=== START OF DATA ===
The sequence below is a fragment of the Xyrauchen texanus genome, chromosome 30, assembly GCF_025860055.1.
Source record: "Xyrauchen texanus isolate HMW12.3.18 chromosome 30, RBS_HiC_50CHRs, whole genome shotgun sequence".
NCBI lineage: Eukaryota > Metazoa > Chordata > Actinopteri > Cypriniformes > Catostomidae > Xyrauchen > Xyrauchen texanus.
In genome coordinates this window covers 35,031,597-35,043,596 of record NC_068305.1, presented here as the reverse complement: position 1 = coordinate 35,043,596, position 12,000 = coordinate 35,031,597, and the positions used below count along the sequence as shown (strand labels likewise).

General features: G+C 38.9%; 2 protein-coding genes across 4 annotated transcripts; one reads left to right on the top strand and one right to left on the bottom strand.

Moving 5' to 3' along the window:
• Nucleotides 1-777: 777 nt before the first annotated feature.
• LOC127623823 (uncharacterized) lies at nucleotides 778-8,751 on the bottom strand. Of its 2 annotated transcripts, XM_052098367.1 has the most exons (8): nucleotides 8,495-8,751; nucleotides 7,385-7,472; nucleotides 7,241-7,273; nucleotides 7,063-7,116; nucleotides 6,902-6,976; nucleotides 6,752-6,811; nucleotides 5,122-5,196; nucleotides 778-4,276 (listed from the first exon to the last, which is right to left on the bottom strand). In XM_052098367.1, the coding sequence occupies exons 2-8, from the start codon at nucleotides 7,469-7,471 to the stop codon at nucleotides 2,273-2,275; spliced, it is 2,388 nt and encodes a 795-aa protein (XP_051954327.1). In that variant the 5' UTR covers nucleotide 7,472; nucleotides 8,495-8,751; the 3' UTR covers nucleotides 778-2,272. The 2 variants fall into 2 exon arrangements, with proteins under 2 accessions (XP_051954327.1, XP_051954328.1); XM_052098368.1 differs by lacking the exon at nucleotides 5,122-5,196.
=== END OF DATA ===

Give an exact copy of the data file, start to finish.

The sequence below is a fragment of the Xyrauchen texanus genome, chromosome 30, assembly GCF_025860055.1.
Source record: "Xyrauchen texanus isolate HMW12.3.18 chromosome 30, RBS_HiC_50CHRs, whole genome shotgun sequence".
NCBI lineage: Eukaryota > Metazoa > Chordata > Actinopteri > Cypriniformes > Catostomidae > Xyrauchen > Xyrauchen texanus.
In genome coordinates this window covers 35,031,597-35,043,596 of record NC_068305.1, presented here as the reverse complement: position 1 = coordinate 35,043,596, position 12,000 = coordinate 35,031,597, and the positions used below count along the sequence as shown (strand labels likewise).

General features: G+C 38.9%; 2 protein-coding genes across 4 annotated transcripts; one reads left to right on the top strand and one right to left on the bottom strand.

Moving 5' to 3' along the window:
• Nucleotides 1-777: 777 nt before the first annotated feature.
• LOC127623823 (uncharacterized) lies at nucleotides 778-8,751 on the bottom strand. Of its 2 annotated transcripts, XM_052098367.1 has the most exons (8): nucleotides 8,495-8,751; nucleotides 7,385-7,472; nucleotides 7,241-7,273; nucleotides 7,063-7,116; nucleotides 6,902-6,976; nucleotides 6,752-6,811; nucleotides 5,122-5,196; nucleotides 778-4,276 (listed from the first exon to the last, which is right to left on the bottom strand). In XM_052098367.1, the coding sequence occupies exons 2-8, from the start codon at nucleotides 7,469-7,471 to the stop codon at nucleotides 2,273-2,275; spliced, it is 2,388 nt and encodes a 795-aa protein (XP_051954327.1). In that variant the 5' UTR covers nucleotide 7,472; nucleotides 8,495-8,751; the 3' UTR covers nucleotides 778-2,272. The 2 variants fall into 2 exon arrangements, with proteins under 2 accessions (XP_051954327.1, XP_051954328.1); XM_052098368.1 differs by lacking the exon at nucleotides 5,122-5,196.